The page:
Faith & Immigration in Alabama

Posted: August 21, 2011 by Todd in Culture, Justice, Theology
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I was recently invited to speak to a Sunday School class at Faith Presbyterian Church about theological support for welcoming immigrants.  It is adapted from my earlier response to the introduction of Alabama HB 56.  Below is the text of my comments to the Sunday School class.

Theological Support for Adopting a Welcoming Stance Toward Immigrants

Welcoming the Stranger as Biblical Theme

The Biblical them of welcoming the stranger goes beyond isolated verses – it spans old and new testaments, it is found in virtually every genre of literature in the Bible, and we have examples of Jesus embodying it.  Such examples include:

Deuteronomy 10:19, “You shall also love the alien, for you were aliens in the land of Egypt.”

Leviticus 19:33-34, “When a foreigner resides among you in your land, do not mistreat them. The foreigner residing among you must be treated as your native-born. Love them as yourself, for you were foreigners in Egypt. I am the LORD your God.”

The story of Jesus giving water to the Samaritan woman.

Stephen in Acts reminded the Jerusalem Council in a sermon that they are an immigrant people (Acts 7:6-7)

The passages are linked to the identity and story of God’s people: a people who were immigrants in the foreign land of Egypt, a people who wandered in many foreign lands, and a people who had no place where they could provide for themselves. [more…]

Sharing the Story

The Bible has more to say to us than a prooftext of be-kind-to-immigrant verses.

When you go a bit deeper and look at the Bible in both its cultural context and through the lens of our own history – some remarkable similarities emerge.

Like the Israelites, our story, unless we are Native Americans, is that we are strangers in a foreign land.  Our story should create in us a desire to welcome the stranger, for our ancestors were once aliens in the very land in which we reside.  There may be a temptation to think that yes, our ancestors may have been immigrants, but that was 250 years ago.  Right here, right now, we are an established people in a nation governed by laws.  But Israel’s experience as immigrants was multi-generational, spanning hundreds of years as well – and God said the faithful response to their story was to remember that they were foreigners in a strange land.  How then could a faithful response be any different for us?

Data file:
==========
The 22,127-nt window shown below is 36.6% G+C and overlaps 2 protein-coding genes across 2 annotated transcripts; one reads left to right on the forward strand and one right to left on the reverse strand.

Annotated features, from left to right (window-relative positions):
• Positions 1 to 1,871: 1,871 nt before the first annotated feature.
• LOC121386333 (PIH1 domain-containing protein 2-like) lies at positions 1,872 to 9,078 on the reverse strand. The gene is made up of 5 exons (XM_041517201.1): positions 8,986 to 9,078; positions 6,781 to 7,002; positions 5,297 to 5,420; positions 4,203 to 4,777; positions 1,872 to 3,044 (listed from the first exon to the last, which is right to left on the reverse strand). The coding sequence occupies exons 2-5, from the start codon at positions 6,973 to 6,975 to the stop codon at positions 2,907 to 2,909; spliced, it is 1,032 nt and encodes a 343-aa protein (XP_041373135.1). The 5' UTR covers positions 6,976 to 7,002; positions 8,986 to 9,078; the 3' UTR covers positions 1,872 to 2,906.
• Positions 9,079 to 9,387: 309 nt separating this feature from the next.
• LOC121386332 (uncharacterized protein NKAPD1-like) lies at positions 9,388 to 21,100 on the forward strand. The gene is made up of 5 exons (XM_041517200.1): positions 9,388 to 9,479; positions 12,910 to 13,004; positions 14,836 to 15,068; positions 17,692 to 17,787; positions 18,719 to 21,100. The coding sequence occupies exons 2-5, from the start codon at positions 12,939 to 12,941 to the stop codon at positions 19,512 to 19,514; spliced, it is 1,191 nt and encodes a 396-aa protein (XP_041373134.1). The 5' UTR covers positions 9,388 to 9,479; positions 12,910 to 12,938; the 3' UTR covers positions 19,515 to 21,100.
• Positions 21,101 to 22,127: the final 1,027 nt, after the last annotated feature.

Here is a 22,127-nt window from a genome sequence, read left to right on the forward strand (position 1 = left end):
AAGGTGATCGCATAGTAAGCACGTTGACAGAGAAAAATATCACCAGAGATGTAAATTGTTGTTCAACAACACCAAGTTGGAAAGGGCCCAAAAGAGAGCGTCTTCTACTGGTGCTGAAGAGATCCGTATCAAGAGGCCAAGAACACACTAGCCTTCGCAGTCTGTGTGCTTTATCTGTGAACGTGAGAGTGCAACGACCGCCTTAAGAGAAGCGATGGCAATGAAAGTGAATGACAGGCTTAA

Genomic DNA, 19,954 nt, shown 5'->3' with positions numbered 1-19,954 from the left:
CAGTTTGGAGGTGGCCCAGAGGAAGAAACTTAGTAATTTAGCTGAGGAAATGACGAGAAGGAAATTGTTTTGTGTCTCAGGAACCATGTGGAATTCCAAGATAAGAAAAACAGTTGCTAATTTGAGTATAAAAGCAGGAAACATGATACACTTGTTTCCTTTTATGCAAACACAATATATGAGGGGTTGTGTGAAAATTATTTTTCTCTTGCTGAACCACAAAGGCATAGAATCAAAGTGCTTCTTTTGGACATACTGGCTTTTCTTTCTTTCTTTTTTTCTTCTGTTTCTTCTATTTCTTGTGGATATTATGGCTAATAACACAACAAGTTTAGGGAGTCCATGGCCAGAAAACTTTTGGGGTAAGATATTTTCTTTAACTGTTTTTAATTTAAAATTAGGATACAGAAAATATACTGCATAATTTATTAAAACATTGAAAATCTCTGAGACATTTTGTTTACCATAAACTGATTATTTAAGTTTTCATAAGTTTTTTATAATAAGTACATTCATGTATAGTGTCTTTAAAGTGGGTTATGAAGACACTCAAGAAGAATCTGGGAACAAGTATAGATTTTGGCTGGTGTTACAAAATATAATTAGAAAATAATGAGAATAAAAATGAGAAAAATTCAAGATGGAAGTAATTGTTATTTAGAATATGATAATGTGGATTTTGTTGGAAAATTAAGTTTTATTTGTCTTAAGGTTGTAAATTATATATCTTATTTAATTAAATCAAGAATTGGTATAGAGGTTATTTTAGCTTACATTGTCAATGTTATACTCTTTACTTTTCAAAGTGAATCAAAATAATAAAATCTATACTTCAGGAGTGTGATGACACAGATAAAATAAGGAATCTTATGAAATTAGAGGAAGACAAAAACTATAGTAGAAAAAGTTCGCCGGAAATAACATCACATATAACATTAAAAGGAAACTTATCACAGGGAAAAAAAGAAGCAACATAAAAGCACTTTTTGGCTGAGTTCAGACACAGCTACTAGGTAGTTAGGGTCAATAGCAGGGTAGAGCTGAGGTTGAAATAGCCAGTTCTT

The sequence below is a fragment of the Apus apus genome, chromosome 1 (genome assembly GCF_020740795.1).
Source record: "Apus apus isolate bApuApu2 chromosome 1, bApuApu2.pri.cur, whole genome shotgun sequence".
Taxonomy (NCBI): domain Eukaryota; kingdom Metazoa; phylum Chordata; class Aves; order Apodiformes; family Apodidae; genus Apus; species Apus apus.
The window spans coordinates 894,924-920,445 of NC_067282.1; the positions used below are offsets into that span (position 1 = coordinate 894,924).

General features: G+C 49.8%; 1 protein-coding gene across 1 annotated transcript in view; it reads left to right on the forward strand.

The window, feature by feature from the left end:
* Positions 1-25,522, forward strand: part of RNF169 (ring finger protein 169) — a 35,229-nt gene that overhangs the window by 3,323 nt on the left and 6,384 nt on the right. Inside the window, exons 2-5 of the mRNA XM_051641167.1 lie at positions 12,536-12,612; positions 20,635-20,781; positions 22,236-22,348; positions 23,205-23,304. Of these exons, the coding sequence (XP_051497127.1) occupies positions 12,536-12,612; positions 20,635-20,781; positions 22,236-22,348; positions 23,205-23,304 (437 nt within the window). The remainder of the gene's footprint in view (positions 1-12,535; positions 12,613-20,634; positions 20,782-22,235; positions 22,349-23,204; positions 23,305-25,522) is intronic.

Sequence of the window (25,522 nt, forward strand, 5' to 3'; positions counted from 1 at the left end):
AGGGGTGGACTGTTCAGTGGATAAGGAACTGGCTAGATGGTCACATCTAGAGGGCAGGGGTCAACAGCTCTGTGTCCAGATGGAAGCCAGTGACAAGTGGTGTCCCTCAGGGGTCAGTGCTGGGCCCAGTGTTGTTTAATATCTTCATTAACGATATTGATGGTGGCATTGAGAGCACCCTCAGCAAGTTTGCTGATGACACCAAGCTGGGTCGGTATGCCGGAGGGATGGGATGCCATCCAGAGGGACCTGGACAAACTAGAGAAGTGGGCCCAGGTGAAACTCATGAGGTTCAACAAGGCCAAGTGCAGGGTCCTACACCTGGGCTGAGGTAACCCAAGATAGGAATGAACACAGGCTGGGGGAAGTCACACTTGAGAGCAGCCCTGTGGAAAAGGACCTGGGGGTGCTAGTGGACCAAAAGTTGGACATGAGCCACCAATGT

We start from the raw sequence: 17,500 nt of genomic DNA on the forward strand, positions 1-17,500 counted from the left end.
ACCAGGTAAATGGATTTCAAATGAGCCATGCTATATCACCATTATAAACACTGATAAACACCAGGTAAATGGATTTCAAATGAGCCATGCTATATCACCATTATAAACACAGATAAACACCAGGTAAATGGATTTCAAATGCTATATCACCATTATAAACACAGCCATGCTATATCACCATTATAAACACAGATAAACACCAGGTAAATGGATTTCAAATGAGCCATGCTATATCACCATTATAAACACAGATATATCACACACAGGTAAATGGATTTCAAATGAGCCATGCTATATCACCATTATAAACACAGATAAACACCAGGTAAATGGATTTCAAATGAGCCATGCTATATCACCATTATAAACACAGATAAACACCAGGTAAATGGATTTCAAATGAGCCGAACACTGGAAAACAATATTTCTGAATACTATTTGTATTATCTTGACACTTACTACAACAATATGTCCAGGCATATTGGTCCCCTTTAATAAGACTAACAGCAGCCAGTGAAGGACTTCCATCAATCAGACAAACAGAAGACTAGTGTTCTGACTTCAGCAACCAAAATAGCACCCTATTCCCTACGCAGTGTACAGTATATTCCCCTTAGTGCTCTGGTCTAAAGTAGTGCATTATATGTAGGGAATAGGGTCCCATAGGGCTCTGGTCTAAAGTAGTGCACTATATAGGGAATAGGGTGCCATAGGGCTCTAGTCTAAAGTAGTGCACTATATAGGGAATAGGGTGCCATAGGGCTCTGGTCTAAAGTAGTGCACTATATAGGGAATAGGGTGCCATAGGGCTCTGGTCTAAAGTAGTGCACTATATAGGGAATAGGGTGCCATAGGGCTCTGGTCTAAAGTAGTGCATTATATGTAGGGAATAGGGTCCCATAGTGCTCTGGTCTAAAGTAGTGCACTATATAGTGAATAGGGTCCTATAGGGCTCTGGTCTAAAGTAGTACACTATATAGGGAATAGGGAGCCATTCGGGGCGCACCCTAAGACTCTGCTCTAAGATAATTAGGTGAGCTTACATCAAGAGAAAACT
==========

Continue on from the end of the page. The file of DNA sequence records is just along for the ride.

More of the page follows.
We cannot evade our duty to be a welcoming people because now we have laws in the nation state now called America, when North American colonizers did not have such laws – simply because no nation state existed.  Both morality and the Biblical themes I’ve been speaking of did exist, so such arguments seem to rely on something quite trivial.

“Obey the Authorities”

I want to address a couple of theological arguments that supporters of tight immigration laws often rely upon.  One is the “obey the authorities” argument in Romans 13, where Paul tells the Christian church at Rome to obey their civil authorities.  In my view this is weak when used as a biblical theme because it does not seem to recur throughout scripture.  In this passage, Paul doesn’t address what believers are to do with unjust laws, but with normal things such as paying taxes, which he does endorse.  There are many examples of subverting civil authority in Scripture that would seem to counter this theological argument.  Such an example can be found in Israel’s disobedience toward Pharaoh in their start of a migrant path into a 40 year wilderness journey.